Metro-East News

You’ll soon be able to get to Chicago an hour faster

Wayne and Jennifer Politsch, of Alton, are Amtrak fans and wanted to know the progress of the ongoing high-speed rail project.

They said the new Alton station could even be an economic driver for the area as it attracts people from around the region.

“Like many complex projects, they run behind a little bit, so we’re getting a little impatient. We want to see the new cars and the new engines,” Wayne Politsch said. “We’re both environmental folks connected with the Sierra Club and we see it as a very efficient way of transporting people, with reduced impact on the environment.”

They were among the roughly 40 attendees at an Illinois Department of Transportation high speed rail open house Wednesday where IDOT gave an update on the planned construction projects that are expected to be completed this year.

“We’re getting close to finishing the project,” said Scott Speegle, the Passenger Rail communications manager for IDOT.

Work this year includes upgrades at 21 rail crossings between Granite City and Shipman, Speegle said.

Upgrades include putting in four quad gates to prevent cars from weaving through crossings when a train is approaching. Signaling upgrades, increased fencing and pedestrian gates, if necessary, also are planned. Most of the work is expected to be completed by the end of the summer, Speegle said.

The crossings will be temporarily closed while upgrades are taking place.

“We’re coordinating with the local governments, emergency responders, and staging it as such consecutive roads won’t be closed at the same time,” Speegle said.

Each closure will vary between two to six weeks, depending on the crossing and the work necessary for the project, Speegle said.

Workers also are set to finish siding tracks near Shipman to allow a second train to keep moving in the opposite direction at the same time.

“Because of the length, they should be able to keep going,” Speegle said.

The new Alton station, about a mile north of the current station, is expected to be completed this summer, Speegle said.

Train bridge decks over Wood River and Cahokia Creek also will be upgraded.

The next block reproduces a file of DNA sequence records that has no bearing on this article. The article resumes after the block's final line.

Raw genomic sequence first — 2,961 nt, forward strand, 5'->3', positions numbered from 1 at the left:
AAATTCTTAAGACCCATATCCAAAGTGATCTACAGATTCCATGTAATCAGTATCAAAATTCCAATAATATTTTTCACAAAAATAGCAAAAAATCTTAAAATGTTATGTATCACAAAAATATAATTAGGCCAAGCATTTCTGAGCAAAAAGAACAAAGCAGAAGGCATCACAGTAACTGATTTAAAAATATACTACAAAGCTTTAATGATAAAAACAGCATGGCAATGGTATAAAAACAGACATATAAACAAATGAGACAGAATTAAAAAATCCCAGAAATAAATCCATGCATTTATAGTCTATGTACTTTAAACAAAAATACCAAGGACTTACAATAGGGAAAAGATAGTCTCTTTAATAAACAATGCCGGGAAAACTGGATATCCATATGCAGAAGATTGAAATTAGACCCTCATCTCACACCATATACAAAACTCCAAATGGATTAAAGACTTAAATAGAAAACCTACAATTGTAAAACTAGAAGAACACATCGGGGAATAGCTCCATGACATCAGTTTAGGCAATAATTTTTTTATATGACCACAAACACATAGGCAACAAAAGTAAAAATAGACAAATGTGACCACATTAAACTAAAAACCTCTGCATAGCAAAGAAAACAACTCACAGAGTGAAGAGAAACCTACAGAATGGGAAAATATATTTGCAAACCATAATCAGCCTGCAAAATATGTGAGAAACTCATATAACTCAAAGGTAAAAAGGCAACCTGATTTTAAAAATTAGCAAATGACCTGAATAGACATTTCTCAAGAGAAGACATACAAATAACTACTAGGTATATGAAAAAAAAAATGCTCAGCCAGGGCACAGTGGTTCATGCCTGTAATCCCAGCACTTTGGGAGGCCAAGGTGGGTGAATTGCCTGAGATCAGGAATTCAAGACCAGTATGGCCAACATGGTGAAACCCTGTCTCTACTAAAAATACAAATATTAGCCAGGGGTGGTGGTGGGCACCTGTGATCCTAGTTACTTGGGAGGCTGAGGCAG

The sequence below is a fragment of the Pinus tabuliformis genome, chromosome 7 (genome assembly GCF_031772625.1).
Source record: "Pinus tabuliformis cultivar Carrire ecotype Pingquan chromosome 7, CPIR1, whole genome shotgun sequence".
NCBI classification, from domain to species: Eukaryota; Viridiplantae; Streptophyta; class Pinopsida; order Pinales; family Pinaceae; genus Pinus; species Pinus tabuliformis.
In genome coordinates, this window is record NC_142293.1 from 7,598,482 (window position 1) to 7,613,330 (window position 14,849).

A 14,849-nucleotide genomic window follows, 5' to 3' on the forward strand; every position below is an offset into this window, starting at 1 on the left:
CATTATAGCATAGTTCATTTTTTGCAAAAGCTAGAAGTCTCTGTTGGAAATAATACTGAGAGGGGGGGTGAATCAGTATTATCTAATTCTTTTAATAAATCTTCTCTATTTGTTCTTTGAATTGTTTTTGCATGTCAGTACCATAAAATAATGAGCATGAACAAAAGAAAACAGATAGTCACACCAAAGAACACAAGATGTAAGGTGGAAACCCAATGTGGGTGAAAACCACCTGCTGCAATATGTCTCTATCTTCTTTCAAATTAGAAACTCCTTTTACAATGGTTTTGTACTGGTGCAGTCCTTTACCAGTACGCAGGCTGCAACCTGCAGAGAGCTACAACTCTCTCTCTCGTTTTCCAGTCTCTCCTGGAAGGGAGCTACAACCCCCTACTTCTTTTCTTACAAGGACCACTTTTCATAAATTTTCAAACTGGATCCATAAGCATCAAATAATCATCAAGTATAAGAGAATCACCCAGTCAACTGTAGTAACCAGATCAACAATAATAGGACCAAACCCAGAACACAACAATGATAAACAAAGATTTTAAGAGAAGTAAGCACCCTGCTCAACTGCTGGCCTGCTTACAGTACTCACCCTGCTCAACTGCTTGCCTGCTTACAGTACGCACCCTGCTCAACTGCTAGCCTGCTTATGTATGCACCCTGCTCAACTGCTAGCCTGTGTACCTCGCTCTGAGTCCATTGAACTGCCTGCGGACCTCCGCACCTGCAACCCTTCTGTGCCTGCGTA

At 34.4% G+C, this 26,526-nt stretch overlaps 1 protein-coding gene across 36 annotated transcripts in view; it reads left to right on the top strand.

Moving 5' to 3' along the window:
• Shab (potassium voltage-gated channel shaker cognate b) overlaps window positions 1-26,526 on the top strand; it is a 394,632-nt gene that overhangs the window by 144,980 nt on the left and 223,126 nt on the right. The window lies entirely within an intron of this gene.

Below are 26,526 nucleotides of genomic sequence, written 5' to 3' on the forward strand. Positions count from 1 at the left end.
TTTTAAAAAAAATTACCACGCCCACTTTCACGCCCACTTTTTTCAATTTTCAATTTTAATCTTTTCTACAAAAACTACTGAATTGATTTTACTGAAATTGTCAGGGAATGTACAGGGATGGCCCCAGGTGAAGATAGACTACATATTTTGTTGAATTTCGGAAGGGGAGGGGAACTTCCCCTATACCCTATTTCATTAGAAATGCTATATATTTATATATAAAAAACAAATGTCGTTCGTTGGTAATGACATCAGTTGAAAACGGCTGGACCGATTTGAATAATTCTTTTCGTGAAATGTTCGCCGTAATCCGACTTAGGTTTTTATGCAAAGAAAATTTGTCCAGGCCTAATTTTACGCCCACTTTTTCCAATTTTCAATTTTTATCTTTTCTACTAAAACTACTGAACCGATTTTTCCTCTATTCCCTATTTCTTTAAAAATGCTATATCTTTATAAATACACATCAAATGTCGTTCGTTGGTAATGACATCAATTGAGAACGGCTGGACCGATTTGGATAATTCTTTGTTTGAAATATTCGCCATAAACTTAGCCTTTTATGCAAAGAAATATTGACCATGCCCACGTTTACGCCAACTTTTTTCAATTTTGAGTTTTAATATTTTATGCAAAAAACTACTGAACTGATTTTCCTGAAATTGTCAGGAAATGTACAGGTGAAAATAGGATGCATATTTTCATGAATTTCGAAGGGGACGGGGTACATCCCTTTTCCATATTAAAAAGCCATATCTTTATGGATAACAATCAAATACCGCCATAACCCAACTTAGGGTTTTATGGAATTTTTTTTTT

When that takes place, the trains will be shut down and people will be bussed, Speegle said. It will take about a week.

The high-speed rail work, which began in 2010, is within budget, Speegle said. The project cost is $1.95 billion, and a vast majority of the money was through the federal stimulus program that was adopted during President Barack Obama’s administration.

Speegle said changes to the schedule should begin by the end of the year.

The project is expected to bring train travel between St. Louis and Chicago to 4.5 hours; it’s currently 5.5 hours. Travel time also is anticipated to be more consistent, Speegle said. The new or upgraded stations will be more convenient and be in compliance with the Americans with Disabilities Act.

“It’s not just the one-hour savings and faster trains. That’s kind of the glamourous things,” Speegle said. “But the safety, the convenience and reliability. Those are important pieces to the project as well.”

Some people also had concerns about the project.

Dennis Grover, of Brighton, said the new tracks being put in moves the easement within two feet to his commercial building he uses as a warehouse. The building in the past was a grocery store and appliance store.

“We’re hoping when they look at the original plats, that they’re going to find out they’re taking 20-feet more… than they should be taking,” Grover said. “But when you’re fighting somebody as big as the railroad, you don’t have much chance of winning. It does have a big effect on our property.”

At a glance

  • For more information about the Illinois High Speed Rail project, go to www.idothsr.org
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